-- Flyboarding, when a rider zips around on a hoverboard propelled by water, is the very latest in extreme sports with a twist of sci-fi.
And stuntwoman Gemma Weston, a 29-year-old from New Zealand, is the number one female professional flyer in the world.
“Being able to fly is to push the boundaries of what is possible ... you do literally feel like you are flying and you feel a little bit like a superhero,” she told “Nightline.”
The hoverboard and its rider “fly” into the air by the force of water pumped through a hose by a jet ski engine. Flyboarding was only invented in 2011 by professional French jet skier Frank Zapata, but once she saw it, Weston couldn’t resist.
Weston can perform twists, dives and backflips as she zips over the open water. She entered the 2015 World Cup in Dubai as an unknown, and she crushed it, taking first place.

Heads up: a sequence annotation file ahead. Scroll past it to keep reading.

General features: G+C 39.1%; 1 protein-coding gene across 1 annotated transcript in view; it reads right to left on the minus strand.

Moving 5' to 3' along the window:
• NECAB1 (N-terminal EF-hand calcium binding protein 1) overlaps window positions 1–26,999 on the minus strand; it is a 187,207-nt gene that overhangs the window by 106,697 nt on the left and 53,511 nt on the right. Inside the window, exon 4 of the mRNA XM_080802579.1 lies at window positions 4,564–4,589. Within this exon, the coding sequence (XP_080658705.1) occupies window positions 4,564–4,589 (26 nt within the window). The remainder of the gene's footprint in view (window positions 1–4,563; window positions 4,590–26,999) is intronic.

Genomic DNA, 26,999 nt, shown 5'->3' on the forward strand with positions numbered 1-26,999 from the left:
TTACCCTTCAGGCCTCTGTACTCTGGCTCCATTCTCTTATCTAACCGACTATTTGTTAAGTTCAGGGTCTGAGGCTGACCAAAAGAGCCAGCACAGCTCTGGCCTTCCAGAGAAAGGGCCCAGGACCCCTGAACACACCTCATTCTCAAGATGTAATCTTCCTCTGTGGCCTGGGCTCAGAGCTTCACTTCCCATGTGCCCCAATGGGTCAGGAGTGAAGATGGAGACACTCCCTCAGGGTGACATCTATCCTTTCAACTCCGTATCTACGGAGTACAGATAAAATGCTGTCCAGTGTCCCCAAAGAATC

“My best trick I would say is one that I am not sure many people can do,” she said. “It’s basically a kind of side flip. I kind of go down and compress my body to the side and let my knees rise up over my body and kind of rotate so it’s kind of a forward moving side flip.”
After her World Cup win, she had two goals: winning big again this year and bringing Flyboarding to the masses.
Weston and her brother Beau Weston, also a Flyboarder, train in Melbourne, Florida, with Mark Baxter’s Powerfly Team.
“Gemma, she is something,” Baxter said. “She has a very natural talent for Flyboarding. When she came, it was actually a year ago, and here she is, the world champion.”
Baxter says the equipment is evolving as quickly as the sport. Already the best Flyboarders can control both board and jet ski at the same time by remote control, and Zapata is now developing a new futuristic-looking hoverboard that could remove the hose and jet ski attachment.
The Westons are one of the only brother-sister duos competing in extreme sports today, and the two competed at the 2016 Flyboarding European Championship in France earlier this month. Beau placed sixth, but his sister Gemma again placed first.
“New Zealanders are called ‘kiwis’ because that is our national bird, but it’s a flightless bird, so they can’t fly, but we’re proving Kiwis can fly,” Gemma Weston said.